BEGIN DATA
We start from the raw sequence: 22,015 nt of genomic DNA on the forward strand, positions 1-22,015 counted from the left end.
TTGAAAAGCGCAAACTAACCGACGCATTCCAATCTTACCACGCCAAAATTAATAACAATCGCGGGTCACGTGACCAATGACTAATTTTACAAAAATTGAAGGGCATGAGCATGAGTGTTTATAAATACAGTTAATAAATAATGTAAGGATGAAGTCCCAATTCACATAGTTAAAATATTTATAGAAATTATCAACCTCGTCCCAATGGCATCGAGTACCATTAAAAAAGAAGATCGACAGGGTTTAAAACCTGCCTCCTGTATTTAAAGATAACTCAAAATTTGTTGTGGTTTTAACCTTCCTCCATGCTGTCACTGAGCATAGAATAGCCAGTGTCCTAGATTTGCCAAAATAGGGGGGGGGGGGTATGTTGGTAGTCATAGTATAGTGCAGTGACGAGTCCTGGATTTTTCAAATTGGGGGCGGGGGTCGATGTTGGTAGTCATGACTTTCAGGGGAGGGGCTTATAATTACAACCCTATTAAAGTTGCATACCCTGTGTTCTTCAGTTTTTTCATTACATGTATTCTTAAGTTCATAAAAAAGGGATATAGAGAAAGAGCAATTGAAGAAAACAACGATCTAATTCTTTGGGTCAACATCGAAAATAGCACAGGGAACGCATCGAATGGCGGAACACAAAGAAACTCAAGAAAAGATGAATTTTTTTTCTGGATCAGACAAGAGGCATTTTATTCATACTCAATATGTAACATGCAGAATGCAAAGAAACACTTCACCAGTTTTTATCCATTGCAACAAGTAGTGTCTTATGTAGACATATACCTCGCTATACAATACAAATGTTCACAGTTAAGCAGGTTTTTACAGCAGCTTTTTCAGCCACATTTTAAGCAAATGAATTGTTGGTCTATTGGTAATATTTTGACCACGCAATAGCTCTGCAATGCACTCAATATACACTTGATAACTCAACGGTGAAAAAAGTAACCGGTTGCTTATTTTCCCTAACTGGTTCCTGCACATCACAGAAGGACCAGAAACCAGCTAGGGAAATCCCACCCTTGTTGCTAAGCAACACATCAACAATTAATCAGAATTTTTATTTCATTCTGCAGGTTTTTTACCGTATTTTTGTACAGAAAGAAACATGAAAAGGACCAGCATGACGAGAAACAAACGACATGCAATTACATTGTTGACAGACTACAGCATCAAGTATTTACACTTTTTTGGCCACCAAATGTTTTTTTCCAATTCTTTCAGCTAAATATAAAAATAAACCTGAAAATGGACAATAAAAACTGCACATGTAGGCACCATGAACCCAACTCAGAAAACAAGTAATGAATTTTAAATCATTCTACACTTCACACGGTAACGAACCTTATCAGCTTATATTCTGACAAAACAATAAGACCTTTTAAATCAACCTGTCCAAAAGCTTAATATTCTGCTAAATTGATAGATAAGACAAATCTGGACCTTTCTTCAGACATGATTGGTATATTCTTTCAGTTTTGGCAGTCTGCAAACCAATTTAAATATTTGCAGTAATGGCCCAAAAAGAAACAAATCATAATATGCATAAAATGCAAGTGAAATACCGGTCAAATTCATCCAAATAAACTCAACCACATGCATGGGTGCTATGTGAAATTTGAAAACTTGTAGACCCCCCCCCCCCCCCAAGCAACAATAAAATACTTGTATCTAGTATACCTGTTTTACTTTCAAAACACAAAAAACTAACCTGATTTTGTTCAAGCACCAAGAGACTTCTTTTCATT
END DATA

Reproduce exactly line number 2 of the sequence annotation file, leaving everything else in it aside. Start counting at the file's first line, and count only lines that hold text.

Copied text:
TTGAAAAGCGCAAACTAACCGACGCATTCCAATCTTACCACGCCAAAATTAATAACAATCGCGGGTCACGTGACCAATGACTAATTTTACAAAAATTGAAGGGCATGAGCATGAGTGTTTATAAATACAGTTAATAAATAATGTAAGGATGAAGTCCCAATTCACATAGTTAAAATATTTATAGAAATTATCAACCTCGTCCCAATGGCATCGAGTACCATTAAAAAAGAAGATCGACAGGGTTTAAAACCTGCCTCCTGTATTTAAAGATAACTCAAAATTTGTTGTGGTTTTAACCTTCCTCCATGCTGTCACTGAGCATAGAATAGCCAGTGTCCTAGATTTGCCAAAATAGGGGGGGGGGGGTATGTTGGTAGTCATAGTATAGTGCAGTGACGAGTCCTGGATTTTTCAAATTGGGGGCGGGGGTCGATGTTGGTAGTCATGACTTTCAGGGGAGGGGCTTATAATTACAACCCTATTAAAGTTGCATACCCTGTGTTCTTCAGTTTTTTCATTACATGTATTCTTAAGTTCATAAAAAAGGGATATAGAGAAAGAGCAATTGAAGAAAACAACGATCTAATTCTTTGGGTCAACATCGAAAATAGCACAGGGAACGCATCGAATGGCGGAACACAAAGAAACTCAAGAAAAGATGAATTTTTTTTCTGGATCAGACAAGAGGCATTTTATTCATACTCAATATGTAACATGCAGAATGCAAAGAAACACTTCACCAGTTTTTATCCATTGCAACAAGTAGTGTCTTATGTAGACATATACCTCGCTATACAATACAAATGTTCACAGTTAAGCAGGTTTTTACAGCAGCTTTTTCAGCCACATTTTAAGCAAATGAATTGTTGGTCTATTGGTAATATTTTGACCACGCAATAGCTCTGCAATGCACTCAATATACACTTGATAACTCAACGGTGAAAAAAGTAACCGGTTGCTTATTTTCCCTAACTGGTTCCTGCACATCACAGAAGGACCAGAAACCAGCTAGGGAAATCCCACCCTTGTTGCTAAGCAACACATCAACAATTAATCAGAATTTTTATTTCATTCTGCAGGTTTTTTACCGTATTTTTGTACAGAAAGAAACATGAAAAGGACCAGCATGACGAGAAACAAACGACATGCAATTACATTGTTGACAGACTACAGCATCAAGTATTTACACTTTTTTGGCCACCAAATGTTTTTTTCCAATTCTTTCAGCTAAATATAAAAATAAACCTGAAAATGGACAATAAAAACTGCACATGTAGGCACCATGAACCCAACTCAGAAAACAAGTAATGAATTTTAAATCATTCTACACTTCACACGGTAACGAACCTTATCAGCTTATATTCTGACAAAACAATAAGACCTTTTAAATCAACCTGTCCAAAAGCTTAATATTCTGCTAAATTGATAGATAAGACAAATCTGGACCTTTCTTCAGACATGATTGGTATATTCTTTCAGTTTTGGCAGTCTGCAAACCAATTTAAATATTTGCAGTAATGGCCCAAAAAGAAACAAATCATAATATGCATAAAATGCAAGTGAAATACCGGTCAAATTCATCCAAATAAACTCAACCACATGCATGGGTGCTATGTGAAATTTGAAAACTTGTAGACCCCCCCCCCCCCCCAAGCAACAATAAAATACTTGTATCTAGTATACCTGTTTTACTTTCAAAACACAAAAAACTAACCTGATTTTGTTCAAGCACCAAGAGACTTCTTTTCATT